• Abstract: Age‐period‐cohort (APC) models are widely used to analyze population‐level rates, particularly cancer incidence and mortality. These models are used for descriptive epidemiology, comparative risk analysis, and extrapolating future disease burden. Traditional APC models have 2 major limitations: (1) they lack parsimony because they require estimation of deviations from linear trends for each level of age, period, and cohort; and (2) rates observed at similar ages, periods, and cohorts are treated as independent, ignoring any correlations between them that may lead to biased parameter estimates and inefficient standard errors. We propose a novel approach to estimation of APC models using a spatially correlated Poisson model that accounts for over‐dispersion and correlations in age, period, and cohort, simultaneously. We treat the outcome of interest as event rates occurring over a grid defined by values of age, period, and cohort. Rates defined in this manner lend themselves to well‐established approaches from spatial statistics in which correlation among proximate observations may be modeled using a spatial random effect. Through simulations, we show that in the presence of spatial dependence and over‐dispersion: (1) the correlated Poisson model attains lower AIC; (2) the traditional APC model produces biased trend parameter estimates; and (3) the correlated Poisson model corrects most of this bias. We illustrate our approach using brain and breast cancer incidence rates from the Surveillance Epidemiology and End Results Program of the United States. Our approach can be easily extended to accommodate comparative risk analyses and interpolation of cells in the Lexis with sparse data.
  • Improving likelihood‐based inference in control rate regression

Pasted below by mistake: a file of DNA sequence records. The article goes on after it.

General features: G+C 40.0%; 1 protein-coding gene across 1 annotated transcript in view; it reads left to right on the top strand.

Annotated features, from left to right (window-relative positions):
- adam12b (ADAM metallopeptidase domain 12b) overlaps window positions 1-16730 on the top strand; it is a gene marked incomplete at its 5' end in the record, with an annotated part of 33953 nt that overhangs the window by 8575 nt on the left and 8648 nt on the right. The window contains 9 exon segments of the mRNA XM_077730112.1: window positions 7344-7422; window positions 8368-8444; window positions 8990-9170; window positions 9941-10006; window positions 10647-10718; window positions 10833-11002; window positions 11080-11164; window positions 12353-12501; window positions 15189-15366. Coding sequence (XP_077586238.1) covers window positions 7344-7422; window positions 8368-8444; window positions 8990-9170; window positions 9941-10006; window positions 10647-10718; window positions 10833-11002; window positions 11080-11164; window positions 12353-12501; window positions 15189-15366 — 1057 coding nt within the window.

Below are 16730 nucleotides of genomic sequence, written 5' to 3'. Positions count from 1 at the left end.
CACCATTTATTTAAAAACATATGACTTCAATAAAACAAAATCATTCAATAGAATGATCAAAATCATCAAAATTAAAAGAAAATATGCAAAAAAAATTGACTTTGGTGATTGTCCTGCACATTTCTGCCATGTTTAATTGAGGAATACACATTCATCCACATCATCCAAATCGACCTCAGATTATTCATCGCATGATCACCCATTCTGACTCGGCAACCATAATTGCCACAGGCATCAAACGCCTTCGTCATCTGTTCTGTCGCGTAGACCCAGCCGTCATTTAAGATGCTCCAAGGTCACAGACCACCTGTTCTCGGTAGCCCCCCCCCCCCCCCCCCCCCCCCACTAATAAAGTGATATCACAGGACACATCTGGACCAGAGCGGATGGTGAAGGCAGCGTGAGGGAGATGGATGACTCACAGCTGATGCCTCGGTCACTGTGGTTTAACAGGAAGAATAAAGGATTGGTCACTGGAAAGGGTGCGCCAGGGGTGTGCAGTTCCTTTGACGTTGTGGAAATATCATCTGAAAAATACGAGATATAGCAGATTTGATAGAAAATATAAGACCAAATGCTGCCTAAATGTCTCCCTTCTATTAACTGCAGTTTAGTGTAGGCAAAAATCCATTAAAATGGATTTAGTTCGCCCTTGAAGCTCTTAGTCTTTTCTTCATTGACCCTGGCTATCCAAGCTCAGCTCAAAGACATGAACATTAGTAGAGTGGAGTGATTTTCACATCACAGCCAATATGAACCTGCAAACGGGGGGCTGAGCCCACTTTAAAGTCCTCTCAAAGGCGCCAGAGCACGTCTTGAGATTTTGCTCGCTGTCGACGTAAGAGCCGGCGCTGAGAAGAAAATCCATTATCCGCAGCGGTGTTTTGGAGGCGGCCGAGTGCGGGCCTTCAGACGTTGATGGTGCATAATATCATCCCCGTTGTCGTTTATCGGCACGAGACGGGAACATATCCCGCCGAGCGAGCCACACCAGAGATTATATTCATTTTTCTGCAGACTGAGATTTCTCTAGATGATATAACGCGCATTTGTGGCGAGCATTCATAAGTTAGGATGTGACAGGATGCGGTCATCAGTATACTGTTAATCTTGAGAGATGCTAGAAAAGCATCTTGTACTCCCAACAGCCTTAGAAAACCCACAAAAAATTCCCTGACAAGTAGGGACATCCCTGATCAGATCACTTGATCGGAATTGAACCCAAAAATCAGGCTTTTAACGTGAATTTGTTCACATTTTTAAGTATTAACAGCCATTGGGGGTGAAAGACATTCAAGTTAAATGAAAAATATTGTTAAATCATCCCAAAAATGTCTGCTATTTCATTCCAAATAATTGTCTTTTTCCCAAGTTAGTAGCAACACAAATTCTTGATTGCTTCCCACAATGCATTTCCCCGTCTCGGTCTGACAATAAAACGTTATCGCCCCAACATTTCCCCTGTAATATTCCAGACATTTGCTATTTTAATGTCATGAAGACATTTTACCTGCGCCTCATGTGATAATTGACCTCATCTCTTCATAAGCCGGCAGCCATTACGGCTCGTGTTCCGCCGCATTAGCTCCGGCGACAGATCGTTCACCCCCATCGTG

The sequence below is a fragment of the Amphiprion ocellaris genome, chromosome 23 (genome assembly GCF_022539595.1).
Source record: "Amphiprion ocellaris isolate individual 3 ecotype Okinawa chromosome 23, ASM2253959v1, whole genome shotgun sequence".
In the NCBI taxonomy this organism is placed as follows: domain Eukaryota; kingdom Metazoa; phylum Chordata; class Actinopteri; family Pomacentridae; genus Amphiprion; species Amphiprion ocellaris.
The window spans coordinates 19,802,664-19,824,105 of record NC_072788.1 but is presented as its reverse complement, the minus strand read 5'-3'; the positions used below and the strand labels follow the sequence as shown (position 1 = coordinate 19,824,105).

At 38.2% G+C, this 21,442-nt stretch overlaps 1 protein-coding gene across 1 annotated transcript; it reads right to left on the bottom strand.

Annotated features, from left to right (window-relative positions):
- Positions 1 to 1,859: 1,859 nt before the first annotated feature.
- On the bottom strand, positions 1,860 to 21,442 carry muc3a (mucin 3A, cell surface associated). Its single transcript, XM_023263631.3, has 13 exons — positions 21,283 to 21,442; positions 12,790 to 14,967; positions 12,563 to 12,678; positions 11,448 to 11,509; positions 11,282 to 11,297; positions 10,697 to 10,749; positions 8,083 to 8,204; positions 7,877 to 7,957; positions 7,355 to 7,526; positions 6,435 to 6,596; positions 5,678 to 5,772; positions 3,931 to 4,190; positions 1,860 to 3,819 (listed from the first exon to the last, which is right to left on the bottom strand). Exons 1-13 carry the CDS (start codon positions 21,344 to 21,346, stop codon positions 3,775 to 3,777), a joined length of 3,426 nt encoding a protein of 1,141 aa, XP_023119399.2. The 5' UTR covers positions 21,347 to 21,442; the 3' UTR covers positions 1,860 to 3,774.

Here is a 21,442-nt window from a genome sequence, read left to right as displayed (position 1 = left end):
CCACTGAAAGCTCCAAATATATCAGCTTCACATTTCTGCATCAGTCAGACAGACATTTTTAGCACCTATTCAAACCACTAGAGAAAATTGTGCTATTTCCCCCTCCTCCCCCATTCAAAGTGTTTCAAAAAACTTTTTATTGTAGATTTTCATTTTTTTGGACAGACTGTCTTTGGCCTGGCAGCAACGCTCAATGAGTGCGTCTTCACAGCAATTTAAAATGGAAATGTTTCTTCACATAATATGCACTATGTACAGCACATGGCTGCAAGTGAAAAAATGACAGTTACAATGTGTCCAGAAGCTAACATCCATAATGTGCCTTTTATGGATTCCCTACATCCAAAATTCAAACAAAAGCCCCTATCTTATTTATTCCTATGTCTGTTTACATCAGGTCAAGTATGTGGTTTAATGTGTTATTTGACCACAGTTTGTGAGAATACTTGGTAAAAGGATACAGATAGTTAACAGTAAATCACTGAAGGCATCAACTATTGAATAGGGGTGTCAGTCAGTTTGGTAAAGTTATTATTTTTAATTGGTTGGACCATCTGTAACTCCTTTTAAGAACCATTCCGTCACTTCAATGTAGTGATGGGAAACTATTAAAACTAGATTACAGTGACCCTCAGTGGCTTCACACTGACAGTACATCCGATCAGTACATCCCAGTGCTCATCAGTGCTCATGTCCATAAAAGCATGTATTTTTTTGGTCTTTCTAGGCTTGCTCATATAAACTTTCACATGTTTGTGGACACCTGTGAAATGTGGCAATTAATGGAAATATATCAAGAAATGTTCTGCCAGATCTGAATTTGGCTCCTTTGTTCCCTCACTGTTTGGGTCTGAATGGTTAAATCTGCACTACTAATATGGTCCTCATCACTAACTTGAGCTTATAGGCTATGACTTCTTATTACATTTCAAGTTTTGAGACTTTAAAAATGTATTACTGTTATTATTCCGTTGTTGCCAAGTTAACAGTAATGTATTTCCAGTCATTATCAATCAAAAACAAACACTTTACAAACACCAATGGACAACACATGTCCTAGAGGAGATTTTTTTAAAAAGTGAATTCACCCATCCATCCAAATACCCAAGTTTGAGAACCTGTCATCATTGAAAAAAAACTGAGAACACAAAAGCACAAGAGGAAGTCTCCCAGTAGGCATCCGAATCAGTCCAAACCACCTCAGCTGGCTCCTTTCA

• Abstract: Control rate regression is a diffuse approach to account for heterogeneity among studies in meta‐analysis by including information about the outcome risk of patients in the control condition. Correcting for the presence of measurement error affecting risk information in the treated and in the control group has been recognized as a necessary step to derive reliable inferential conclusions. Within this framework, the paper considers the problem of small sample size as an additional source of misleading inference about the slope of the control rate regression. Likelihood procedures relying on first‐order approximations are shown to be substantially inaccurate, especially when dealing with increasing heterogeneity and correlated measurement errors. We suggest to address the problem by relying on higher‐order asymptotics. In particular, we derive Skovgaard's statistic as an instrument to improve the accuracy of the approximation of the signed profile log‐likelihood ratio statistic to the standard normal distribution. The proposal is shown to provide much more accurate results than standard likelihood solutions, with no appreciable computational effort. The advantages of Skovgaard's statistic in control rate regression are shown in a series of simulation experiments and illustrated in a real data example. R code for applying first‐ and second‐order statistic for inference on the slope on the control rate regression is provided.